which harp technique is this?

Hello, I wonder which harp technique this is and how to replicate it in Dorico (the „Z“ like at the top of the chords).

I could not find anything similar here: https://w3c.github.io/smufl/gitbook/tables/harp-techniques.html

It looks as an accent AND a tenuto (granted, a little bit too close), more than a Z to me… But maybe I’m wrong and this is a specific marking.

My first instinct tells it might be
striking the strings/chords with both hands in opposite direction.
This could be nonsense though.

I would agree. What score is that from?

It is from L’ultimo canzone by Tosti (1905).

I love this aria, which I have sung many times — but in piano-vocal version. In that piano version, there are accents on the ascending voicing of the chord on “se ti fai sposa”, which could be an indication of the accented meaning of your score, if it’s the same location in the song.

I’m going out on a limb here – I don’t think a Tosti setting will feature any kind of harp “techniques” beyond the ones so obvious that they wouldn’t even be notated most of the time.

Alexander, this is a later arrangement and someone is trying to „recover“ an original orchestra setting from this. The piece is well known in the piano settings, as Marc pointed out.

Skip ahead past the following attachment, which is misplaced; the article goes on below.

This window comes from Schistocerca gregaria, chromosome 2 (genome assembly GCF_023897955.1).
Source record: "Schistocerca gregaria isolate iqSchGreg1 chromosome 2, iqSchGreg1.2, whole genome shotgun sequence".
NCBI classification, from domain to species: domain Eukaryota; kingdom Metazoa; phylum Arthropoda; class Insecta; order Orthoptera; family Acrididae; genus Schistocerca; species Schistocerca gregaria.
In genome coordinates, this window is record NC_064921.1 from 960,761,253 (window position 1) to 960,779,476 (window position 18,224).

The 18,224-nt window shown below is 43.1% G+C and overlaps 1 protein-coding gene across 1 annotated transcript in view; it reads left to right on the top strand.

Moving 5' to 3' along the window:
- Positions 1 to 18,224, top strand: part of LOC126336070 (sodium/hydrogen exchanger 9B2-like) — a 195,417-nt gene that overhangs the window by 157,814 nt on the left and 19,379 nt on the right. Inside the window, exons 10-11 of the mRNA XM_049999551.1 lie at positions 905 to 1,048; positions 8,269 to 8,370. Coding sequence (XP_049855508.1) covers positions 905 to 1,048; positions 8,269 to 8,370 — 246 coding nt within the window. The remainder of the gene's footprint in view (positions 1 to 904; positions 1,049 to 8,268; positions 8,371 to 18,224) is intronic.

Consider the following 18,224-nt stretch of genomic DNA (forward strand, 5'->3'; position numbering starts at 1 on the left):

There are also normal accents in the score for the harp, like here:

FWIW, I just asked a friend of mine (who happens to play the harp at the Paris opera house), he thinks these are the accents I’ve mentioned in my first answer. He has never seen a specific notation for the harp that looks like that.
Hope it helps!

It looks like an early orchestration (1930s vintage) is published by Kalmus, but a online quick search turned up a full set of parts not just the score, which was (not surprisingly) not cheap. It might be worth searching a bit harder.

Rob, exactly. A colleague tries to restore a possible original orchestration by Tosti himself (1905), using the different piano voice versions (which are mostly in D Minor) and comparing them with that later orchestra arrangement (probably a lot later than 1930). So no Glockenspiel, no bass clarinet etc. A sort of slimmed down romantic orchestra à la Donizetti/Bellini.